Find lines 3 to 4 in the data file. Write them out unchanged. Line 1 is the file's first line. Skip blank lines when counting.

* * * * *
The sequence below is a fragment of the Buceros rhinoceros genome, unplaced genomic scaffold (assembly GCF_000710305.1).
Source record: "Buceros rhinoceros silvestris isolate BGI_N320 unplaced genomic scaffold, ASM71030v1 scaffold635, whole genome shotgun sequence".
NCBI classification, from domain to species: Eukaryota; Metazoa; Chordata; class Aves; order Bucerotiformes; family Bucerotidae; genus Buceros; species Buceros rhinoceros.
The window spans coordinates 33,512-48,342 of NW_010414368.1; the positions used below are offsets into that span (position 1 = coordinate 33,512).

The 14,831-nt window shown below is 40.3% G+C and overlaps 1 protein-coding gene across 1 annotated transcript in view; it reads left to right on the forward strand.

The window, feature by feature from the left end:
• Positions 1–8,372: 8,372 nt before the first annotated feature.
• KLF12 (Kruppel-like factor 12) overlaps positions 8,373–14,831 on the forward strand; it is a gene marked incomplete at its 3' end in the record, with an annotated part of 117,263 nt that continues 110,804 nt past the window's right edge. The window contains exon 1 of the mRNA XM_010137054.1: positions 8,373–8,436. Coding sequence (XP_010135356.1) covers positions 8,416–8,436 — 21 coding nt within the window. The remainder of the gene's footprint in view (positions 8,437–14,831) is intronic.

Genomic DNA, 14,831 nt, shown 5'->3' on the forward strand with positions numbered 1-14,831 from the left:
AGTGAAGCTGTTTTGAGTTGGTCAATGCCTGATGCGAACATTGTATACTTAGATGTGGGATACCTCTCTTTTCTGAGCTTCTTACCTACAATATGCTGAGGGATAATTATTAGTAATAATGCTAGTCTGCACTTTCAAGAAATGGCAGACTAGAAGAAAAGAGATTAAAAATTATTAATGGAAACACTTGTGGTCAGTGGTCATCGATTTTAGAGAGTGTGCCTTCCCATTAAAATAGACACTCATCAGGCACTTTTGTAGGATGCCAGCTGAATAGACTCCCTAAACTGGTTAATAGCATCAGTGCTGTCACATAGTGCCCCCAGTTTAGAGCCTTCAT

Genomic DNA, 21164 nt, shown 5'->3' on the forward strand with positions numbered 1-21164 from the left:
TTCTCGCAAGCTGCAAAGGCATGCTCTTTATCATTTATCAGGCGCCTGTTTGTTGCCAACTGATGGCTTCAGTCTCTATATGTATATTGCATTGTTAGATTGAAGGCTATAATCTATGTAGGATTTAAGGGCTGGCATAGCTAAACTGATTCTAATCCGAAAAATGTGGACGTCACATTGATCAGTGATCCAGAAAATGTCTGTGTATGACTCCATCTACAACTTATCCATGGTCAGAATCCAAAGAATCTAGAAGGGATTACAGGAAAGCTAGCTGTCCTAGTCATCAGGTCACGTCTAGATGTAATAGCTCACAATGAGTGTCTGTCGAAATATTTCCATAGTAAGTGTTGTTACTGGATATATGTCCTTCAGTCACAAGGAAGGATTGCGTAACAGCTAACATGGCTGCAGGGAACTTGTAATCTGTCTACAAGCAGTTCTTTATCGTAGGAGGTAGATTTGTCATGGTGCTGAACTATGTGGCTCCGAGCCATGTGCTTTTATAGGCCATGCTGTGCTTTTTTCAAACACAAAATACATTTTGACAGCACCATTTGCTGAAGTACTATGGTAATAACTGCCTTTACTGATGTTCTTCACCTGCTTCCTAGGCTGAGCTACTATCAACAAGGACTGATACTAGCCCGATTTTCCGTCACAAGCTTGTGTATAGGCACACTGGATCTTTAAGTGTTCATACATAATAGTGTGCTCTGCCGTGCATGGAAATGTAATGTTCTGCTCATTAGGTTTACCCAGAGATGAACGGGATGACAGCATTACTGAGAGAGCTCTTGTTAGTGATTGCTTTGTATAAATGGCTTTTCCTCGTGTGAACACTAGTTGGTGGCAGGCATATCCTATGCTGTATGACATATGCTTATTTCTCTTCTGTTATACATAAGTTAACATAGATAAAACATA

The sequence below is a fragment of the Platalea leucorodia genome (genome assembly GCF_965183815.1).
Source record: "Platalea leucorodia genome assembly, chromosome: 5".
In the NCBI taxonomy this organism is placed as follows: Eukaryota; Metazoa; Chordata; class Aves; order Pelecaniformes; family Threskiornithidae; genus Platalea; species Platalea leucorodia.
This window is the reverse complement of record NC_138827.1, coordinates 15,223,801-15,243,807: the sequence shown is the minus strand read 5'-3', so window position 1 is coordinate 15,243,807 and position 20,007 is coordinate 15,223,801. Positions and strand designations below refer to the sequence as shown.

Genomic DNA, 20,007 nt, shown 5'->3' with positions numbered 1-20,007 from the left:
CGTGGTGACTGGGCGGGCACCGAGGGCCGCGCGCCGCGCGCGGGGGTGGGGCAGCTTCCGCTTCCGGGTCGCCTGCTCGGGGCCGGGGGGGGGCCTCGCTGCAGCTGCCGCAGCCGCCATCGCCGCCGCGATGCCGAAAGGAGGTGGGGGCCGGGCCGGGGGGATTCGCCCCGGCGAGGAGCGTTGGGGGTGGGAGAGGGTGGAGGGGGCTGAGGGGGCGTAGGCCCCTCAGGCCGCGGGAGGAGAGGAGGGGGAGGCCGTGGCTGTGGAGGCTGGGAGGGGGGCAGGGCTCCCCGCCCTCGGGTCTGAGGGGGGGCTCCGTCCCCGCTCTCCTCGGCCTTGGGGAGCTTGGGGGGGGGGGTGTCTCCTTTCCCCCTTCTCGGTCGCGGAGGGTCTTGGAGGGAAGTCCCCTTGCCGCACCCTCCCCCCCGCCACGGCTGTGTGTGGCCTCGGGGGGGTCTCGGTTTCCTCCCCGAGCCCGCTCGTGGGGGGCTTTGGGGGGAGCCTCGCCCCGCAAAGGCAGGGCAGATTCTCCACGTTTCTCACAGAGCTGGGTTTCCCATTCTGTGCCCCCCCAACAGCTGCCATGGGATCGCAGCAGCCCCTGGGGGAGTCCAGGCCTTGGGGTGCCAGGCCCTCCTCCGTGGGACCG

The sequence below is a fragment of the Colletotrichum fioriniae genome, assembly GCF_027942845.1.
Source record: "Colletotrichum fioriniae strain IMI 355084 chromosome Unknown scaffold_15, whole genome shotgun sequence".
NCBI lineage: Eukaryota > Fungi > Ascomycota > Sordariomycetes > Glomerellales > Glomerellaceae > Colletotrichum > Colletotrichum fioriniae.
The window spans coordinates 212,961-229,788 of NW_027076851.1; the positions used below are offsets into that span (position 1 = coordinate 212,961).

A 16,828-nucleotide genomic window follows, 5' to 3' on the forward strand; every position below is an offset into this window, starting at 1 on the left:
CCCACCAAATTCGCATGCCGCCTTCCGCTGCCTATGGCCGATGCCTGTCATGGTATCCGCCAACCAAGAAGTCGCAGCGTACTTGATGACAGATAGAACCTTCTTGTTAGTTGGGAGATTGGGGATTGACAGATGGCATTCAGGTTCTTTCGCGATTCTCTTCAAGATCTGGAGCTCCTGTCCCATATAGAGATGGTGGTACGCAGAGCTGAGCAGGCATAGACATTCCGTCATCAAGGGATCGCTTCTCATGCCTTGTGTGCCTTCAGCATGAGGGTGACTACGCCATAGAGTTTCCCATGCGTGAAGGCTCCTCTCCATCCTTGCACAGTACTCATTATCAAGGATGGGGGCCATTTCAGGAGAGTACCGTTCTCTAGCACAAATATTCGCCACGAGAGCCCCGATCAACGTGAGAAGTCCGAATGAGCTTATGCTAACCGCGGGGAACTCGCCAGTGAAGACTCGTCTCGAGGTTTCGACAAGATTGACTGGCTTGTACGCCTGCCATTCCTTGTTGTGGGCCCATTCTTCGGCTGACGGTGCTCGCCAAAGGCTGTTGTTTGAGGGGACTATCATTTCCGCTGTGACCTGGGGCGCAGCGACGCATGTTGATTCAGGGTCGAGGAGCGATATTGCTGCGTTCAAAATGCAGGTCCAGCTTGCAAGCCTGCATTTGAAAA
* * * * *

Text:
NCBI classification, from domain to species: Eukaryota; Metazoa; Chordata; class Aves; order Bucerotiformes; family Bucerotidae; genus Buceros; species Buceros rhinoceros.
The window spans coordinates 33,512-48,342 of NW_010414368.1; the positions used below are offsets into that span (position 1 = coordinate 33,512).